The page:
The defence industry should be engaging with children from the earliest years of primary school in order to ensure the state and region have the skills to supply Australian defence needs in coming decades, the Hunter Defence Conference heard today.

NSW Minister for Jobs Investment, Tourism and Western Sydney, Stuart Ayres, said STEM awareness should start early to ensure children are aware of the career paths available and learning the skills that will be needed for the jobs of the future.

“We have to completely turn around the way we think about skills, the way we think about workforce planning, and have that conversation with students right from the start … right through primary school, into high school and into vocational training,” Mr Ayres said.

“The students studying at school today will develop new skills we haven’t yet comprehended and to stay at the leading edge of warfighting capability we want to make sure that the students coming out of our education system are thinking about how they can apply those new skills into future platforms.”

Building the skills base and workforce capability of regional SMEs was the focus of day one of the two-day conference, which began at Crowne Plaza Hunter Valley today, bringing together 160 delegates and 30 presenters from across Australia.

RDA Hunter, which runs an internationally recognised STEM program through Hunter schools, revealed survey data showing the eight skills most in demand by the defence industry in the Hunter.

Rick Evans, Manager, RDA Hunter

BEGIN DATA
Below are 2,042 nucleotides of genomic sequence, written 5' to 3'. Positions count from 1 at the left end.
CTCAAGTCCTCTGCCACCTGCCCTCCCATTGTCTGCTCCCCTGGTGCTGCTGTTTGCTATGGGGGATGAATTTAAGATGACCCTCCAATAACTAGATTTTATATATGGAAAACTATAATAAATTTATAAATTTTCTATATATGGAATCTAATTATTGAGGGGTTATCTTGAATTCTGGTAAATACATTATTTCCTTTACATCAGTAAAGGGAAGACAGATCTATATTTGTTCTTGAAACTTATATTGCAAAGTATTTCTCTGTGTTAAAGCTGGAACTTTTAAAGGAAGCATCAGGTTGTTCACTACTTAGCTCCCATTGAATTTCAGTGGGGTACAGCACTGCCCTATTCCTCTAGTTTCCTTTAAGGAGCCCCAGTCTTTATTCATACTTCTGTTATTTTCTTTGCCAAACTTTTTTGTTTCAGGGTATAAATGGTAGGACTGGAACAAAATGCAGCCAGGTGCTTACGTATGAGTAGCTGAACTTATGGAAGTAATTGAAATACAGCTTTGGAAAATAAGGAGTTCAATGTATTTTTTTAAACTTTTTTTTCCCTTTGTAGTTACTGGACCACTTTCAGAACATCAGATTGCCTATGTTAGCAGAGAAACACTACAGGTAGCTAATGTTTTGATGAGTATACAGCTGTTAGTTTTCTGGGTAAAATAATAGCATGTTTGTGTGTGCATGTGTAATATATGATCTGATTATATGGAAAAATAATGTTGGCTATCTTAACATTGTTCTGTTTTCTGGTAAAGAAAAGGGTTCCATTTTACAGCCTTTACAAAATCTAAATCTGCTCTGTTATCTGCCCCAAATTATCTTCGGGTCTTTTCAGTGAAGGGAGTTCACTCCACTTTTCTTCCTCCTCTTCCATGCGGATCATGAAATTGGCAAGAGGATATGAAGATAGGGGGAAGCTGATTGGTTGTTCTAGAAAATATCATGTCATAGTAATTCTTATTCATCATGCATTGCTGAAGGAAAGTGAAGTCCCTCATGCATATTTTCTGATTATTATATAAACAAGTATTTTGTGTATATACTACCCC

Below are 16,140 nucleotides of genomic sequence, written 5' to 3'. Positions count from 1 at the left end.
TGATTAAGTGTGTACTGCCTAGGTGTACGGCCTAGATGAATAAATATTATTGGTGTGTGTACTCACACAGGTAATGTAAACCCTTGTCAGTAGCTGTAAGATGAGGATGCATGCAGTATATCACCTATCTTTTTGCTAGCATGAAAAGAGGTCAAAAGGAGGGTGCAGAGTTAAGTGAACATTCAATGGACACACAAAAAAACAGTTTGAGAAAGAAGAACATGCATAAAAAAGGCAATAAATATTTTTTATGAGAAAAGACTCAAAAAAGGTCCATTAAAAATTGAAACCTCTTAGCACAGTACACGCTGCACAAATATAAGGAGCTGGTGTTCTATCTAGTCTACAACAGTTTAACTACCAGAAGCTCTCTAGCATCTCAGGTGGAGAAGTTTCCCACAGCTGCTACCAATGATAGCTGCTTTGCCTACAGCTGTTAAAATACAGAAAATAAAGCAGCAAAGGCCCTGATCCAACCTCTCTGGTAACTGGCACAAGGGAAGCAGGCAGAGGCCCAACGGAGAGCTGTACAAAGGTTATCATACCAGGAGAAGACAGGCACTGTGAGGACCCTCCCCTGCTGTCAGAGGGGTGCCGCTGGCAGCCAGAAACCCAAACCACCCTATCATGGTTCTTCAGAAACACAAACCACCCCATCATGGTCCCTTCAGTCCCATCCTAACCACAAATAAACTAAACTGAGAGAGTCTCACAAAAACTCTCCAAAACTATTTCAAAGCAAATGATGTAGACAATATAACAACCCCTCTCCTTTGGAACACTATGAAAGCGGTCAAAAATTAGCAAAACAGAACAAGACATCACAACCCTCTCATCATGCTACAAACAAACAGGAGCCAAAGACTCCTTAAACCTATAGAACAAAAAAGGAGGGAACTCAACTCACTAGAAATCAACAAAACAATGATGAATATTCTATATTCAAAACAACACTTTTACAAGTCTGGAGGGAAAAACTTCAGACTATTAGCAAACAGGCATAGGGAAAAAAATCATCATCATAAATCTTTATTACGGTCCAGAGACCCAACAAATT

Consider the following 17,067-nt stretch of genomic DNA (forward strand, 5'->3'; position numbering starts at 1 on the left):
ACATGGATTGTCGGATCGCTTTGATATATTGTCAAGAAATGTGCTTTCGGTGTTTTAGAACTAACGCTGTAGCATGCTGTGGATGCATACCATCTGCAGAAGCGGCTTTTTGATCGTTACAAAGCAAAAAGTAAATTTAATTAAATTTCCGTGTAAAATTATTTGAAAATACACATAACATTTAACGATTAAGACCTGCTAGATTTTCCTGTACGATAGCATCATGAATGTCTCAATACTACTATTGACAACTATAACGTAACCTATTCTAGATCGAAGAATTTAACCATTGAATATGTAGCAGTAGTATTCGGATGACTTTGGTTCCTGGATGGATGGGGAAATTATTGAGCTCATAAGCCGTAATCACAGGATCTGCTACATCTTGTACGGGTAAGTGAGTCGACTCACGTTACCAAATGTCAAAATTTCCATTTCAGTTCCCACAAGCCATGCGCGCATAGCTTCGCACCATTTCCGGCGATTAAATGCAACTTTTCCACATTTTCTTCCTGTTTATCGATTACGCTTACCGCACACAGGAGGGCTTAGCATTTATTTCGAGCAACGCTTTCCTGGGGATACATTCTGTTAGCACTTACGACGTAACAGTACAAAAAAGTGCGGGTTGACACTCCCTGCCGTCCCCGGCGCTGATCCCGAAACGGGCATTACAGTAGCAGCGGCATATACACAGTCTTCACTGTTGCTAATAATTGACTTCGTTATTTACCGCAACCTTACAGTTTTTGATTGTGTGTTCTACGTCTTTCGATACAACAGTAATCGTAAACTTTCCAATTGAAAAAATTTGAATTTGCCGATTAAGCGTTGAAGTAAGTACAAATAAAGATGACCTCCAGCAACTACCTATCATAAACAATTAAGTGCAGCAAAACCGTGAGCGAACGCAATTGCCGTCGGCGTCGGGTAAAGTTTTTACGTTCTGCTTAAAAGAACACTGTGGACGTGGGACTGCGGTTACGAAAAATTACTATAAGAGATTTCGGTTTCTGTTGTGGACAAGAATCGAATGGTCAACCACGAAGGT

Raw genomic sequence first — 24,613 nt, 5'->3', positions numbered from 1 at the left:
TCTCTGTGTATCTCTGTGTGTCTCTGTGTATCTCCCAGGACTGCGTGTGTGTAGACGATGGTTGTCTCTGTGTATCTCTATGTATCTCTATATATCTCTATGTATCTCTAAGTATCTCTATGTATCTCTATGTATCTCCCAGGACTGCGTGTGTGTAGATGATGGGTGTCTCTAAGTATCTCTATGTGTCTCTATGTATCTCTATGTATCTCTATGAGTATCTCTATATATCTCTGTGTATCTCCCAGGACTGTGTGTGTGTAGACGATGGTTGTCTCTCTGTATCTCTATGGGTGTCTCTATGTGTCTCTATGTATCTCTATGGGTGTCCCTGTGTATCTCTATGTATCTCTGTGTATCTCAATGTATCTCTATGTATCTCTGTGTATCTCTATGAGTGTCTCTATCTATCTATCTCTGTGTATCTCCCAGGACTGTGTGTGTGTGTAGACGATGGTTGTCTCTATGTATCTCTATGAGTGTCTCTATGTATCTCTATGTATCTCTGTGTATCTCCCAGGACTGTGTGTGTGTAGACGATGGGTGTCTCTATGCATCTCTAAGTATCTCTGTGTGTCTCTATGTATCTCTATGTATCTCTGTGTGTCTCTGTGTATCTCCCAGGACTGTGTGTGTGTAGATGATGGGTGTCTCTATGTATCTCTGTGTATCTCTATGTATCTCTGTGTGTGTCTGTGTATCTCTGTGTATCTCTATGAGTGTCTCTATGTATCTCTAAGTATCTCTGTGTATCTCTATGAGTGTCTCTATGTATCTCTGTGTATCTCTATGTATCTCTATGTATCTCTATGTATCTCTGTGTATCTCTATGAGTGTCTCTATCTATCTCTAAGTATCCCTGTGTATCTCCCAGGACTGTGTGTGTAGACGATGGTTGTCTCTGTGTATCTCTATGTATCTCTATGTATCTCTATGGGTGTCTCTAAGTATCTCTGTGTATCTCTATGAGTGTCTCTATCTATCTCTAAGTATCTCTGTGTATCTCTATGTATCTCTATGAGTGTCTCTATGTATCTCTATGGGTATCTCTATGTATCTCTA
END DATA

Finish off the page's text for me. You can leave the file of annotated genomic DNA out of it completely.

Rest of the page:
Top of the skills shortage list is systems engineering, followed by design engineering, then project management, cyber security, software design, electrical engineering, planning and production and integrated logistics.

Hunter defence expertise was on display in the form of a Next Generation Deployable Facility (NGDF), a mobile aircraft support unit designed and built locally by Varley Group for Lockheed Martin Australia (LMA), with the assistance of regional suppliers including R&R Murphy and ISG.

The facility was inspected by Defence Industry Minister Melissa Price, who will give a keynote speech to the conference at a gala dinner tonight and open the second day of the conference, focusing on supply chain opportunities, tomorrow.

Conference delegates also heard from Air Commodore Barbara Courtney, Commander of the Williamtown-based Surveillance and Response Group, who said cyber security was the skill most keenly sought within her field.

Other speakers included representatives of the key Primes involved in the F35-A program, BAE Systems and Lockheed Martin, training providers, graduates of the region’s STEM program now employed in defence industry and Hunter-based SMEs working in the sector.

To see what’s coming up tomorrow, visit the Conference page.